Would Walt Disney have survived the Shark Tank?


My family recently took a trip to Walt Disney World. With 2 teenagers in tow, one disgruntled and one thrilled. off we went the magical land of Disney. I had a myriad of emotions that passed through my brain on our week long sojourn that included 5 days seeing all the parks, shows, fireworks and a shocking amount of food. 

It struck me that Walt had a real gift for incorporating technology with the ideas that flooded his brain. I have always been a bit fascinated with Walt Disney, the man himself and all he accomplished in his relatively sort lifetime. This led me to ask, if Walt needed funding (which he did often in his career) would he survive the Shark Tank?


Would he be able to stand before a set of wealthy venture capitalists and convey his vision(s) and secure money? 

Walt was quoted as saying “Biggest problem? Well, I’d say it’s been my biggest problem all my life. MONEY. It takes a lot of money to make these dreams come true. From the very start it was a problem.”

I could just picture them grilling him with questions and making judgements about how he was handling his business, especially in the early stages when it  really just a mouse and some new technology.

They would ask:

What exactly was propriety in this deal, a mouse?


 Is it patentable? Did you create this technology or are you just applying  ideas? (Walt did hold the patent for a multi-plane camera although Walt did not invent the camera himself.)

You did WHAT with the rights? (Walt lost the rights to Oswald the Lucky Rabbit in an early deal with Charles Mintz.)

You are living on canned beans!? (insert Mark Cuban’s large grin and chuckle)

So what? So now someone can watch a cartoons with synchronized sound? (Silly Symphonies) Who cares? (Can’t you just hear Kevin O’Leary aka Mr. Wonderful saying that?)

What do you mean you had a contract for exclusive Technicolor use, that’s the real deal here, you botched it! I’m out! (Walt was approached by Hebert Kalmus to use a new 3 color animating process and he jumped on the opportunity signing a 5 year contact to exclusive use which was later shortened under pressure from major studios stuck using a one color process)

Nobody in their right mind is going to want to watch a FULL length cartoon that is taking you 3 years to make! (Even Walt’s wife warned him that audiences would not sit through a full length animated film. Walt borrowed largely to create Snow White, his first full length feature, that had an eyebrow raising $1.5 million to make)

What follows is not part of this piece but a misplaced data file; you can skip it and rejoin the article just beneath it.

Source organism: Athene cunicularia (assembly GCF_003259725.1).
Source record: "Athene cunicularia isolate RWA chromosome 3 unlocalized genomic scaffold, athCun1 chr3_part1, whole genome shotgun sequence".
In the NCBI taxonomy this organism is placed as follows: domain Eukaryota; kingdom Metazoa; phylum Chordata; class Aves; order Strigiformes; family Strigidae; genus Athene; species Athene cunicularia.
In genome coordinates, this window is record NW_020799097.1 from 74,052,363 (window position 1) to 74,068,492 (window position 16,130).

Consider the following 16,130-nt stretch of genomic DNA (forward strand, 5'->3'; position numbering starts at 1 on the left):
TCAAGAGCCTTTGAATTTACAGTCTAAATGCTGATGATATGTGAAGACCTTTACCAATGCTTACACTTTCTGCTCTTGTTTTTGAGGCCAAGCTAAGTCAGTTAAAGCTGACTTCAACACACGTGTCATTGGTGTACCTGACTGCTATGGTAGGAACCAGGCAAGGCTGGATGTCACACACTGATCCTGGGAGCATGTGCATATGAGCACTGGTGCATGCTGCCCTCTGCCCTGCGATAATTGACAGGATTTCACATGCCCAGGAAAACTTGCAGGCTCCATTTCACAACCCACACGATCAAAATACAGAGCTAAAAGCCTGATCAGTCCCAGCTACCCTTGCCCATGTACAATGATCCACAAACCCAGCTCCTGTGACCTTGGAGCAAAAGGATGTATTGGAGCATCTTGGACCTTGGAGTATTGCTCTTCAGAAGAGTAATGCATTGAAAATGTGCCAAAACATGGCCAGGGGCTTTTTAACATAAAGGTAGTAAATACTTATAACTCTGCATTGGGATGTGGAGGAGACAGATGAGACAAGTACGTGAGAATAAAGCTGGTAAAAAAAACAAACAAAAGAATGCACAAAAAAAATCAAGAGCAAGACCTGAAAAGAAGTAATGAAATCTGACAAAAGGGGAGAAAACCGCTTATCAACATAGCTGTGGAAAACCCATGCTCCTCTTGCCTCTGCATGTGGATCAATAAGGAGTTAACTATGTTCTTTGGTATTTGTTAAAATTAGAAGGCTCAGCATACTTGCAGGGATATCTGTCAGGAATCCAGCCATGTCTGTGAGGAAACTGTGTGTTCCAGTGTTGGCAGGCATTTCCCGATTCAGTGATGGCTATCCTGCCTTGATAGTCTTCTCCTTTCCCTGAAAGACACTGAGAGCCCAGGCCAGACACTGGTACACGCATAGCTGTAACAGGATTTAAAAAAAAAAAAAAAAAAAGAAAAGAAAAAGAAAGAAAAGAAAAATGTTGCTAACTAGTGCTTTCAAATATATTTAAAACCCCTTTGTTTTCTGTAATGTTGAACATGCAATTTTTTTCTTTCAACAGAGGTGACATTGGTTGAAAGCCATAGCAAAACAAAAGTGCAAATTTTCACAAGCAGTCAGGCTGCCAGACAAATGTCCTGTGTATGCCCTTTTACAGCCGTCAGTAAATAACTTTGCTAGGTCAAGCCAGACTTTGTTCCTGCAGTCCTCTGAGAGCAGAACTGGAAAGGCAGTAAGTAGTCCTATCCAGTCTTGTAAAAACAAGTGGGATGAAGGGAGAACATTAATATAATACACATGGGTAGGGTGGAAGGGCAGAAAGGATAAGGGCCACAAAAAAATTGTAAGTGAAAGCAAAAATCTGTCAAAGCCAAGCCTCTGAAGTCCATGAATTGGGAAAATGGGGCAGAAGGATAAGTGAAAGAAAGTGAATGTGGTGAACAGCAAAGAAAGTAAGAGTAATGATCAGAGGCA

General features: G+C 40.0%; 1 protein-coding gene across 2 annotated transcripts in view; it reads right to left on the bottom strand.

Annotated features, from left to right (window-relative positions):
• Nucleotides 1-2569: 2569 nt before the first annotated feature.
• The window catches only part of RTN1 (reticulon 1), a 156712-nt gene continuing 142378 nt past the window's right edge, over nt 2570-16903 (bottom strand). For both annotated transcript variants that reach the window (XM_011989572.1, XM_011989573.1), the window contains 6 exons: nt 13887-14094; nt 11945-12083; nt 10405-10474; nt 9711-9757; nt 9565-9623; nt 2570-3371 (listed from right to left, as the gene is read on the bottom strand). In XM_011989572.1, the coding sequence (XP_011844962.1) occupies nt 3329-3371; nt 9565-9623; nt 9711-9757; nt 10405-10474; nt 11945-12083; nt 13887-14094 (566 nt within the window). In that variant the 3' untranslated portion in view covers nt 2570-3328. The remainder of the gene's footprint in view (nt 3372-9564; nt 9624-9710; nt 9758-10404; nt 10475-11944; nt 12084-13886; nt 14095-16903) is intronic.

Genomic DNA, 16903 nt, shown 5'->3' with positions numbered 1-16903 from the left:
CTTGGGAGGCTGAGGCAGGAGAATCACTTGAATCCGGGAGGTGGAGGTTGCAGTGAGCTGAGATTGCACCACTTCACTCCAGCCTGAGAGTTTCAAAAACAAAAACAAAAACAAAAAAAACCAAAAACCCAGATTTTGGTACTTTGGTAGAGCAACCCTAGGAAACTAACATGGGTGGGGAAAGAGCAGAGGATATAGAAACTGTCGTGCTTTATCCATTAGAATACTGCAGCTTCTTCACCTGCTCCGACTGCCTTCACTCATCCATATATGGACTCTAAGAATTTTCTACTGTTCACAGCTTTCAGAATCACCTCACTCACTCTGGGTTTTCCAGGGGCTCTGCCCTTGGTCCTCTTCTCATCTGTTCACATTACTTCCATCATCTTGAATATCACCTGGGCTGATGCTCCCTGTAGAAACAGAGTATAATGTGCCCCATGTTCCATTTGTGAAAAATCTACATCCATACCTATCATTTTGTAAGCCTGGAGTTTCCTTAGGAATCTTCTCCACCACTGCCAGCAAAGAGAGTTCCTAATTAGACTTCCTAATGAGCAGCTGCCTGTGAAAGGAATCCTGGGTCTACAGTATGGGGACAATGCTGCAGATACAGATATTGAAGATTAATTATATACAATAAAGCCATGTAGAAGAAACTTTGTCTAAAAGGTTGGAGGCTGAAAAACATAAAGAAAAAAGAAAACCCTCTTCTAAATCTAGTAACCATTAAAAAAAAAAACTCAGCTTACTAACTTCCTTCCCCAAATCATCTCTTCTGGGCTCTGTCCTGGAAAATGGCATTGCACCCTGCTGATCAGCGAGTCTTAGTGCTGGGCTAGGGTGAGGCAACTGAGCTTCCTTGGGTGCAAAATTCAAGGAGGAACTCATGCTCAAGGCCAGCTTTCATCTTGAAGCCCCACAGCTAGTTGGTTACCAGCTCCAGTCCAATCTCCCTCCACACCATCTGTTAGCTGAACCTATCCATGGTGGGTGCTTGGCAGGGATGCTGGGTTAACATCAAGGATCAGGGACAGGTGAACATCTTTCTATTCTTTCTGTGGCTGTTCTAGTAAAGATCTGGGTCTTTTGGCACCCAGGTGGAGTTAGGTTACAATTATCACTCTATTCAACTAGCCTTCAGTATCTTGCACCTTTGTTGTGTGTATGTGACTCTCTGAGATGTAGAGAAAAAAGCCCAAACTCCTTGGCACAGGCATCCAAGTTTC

Even after success the responses might look like this:

You mortgaged EVERYTHING including your home, stock holdings, life insurance and even your furniture to build a THEME PARK? I don’ want to invest in someone who is at risk of losing everything!! (Disneyland costs $17 million dollars to open, big money in 1955. Yes, Walt did mortgage everything.)

Would the Sharks see through all the common complaints they have for people looking for investors and seen Walt as the visionary he was?

Would someone (most likely Barbara Corcoran or Lori Greiner) say, “I think you are crazy but I like who you are and I think you’ve got something!” 

I think in the end the Sharks would see Walt’s spark, his innovation and his extraordinary vision and entrepreneurship and that they would help fund him and his magical and seemingly far out dreams. 

The real question is, would Walt Elias Disney have given up a percentage of his little mouse to get the deal?

I would love to hear your thoughts!


My favorite Walt Disney quotes:

“When you’re curious, you find lots of interesting things to do. And one thing it takes to accomplish something is courage.”

“Somehow I can’t believe there are any heights that can’t be scaled by a man who knows the secret of making dreams come true. This special secret, it seems to me, can be summarized in four C’s. They are Curiosity, Confidence, Courage, and Constancy and the greatest of these is Confidence. When you believe a thing, believe it all the way, implicitly and unquestionably.”

“I only hope that we don’t lose sight of one thing – that it was all started by a mouse.”

Don’t Dream Small!!




Here is  a little something modern Mickey has been up to via artist Damien Hirst (in collaboration with Disney, of course.)

Did you know Walt Disney holds the record for the most nominations (59) AND them most wins (22) for an individual in Academy Award History?